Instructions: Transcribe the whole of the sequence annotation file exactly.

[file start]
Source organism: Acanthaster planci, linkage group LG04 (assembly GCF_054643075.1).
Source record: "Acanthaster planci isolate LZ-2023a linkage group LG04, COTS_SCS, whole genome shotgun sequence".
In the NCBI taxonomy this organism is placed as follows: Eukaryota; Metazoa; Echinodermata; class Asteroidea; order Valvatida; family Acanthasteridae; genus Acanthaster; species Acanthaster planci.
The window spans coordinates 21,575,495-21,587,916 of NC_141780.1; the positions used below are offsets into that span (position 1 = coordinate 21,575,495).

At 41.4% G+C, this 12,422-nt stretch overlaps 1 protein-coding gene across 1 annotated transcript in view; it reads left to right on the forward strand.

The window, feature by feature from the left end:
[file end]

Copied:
Source organism: Acanthaster planci, linkage group LG04 (assembly GCF_054643075.1).
Source record: "Acanthaster planci isolate LZ-2023a linkage group LG04, COTS_SCS, whole genome shotgun sequence".
In the NCBI taxonomy this organism is placed as follows: Eukaryota; Metazoa; Echinodermata; class Asteroidea; order Valvatida; family Acanthasteridae; genus Acanthaster; species Acanthaster planci.
The window spans coordinates 21,575,495-21,587,916 of NC_141780.1; the positions used below are offsets into that span (position 1 = coordinate 21,575,495).

At 41.4% G+C, this 12,422-nt stretch overlaps 1 protein-coding gene across 1 annotated transcript in view; it reads left to right on the forward strand.

The window, feature by feature from the left end: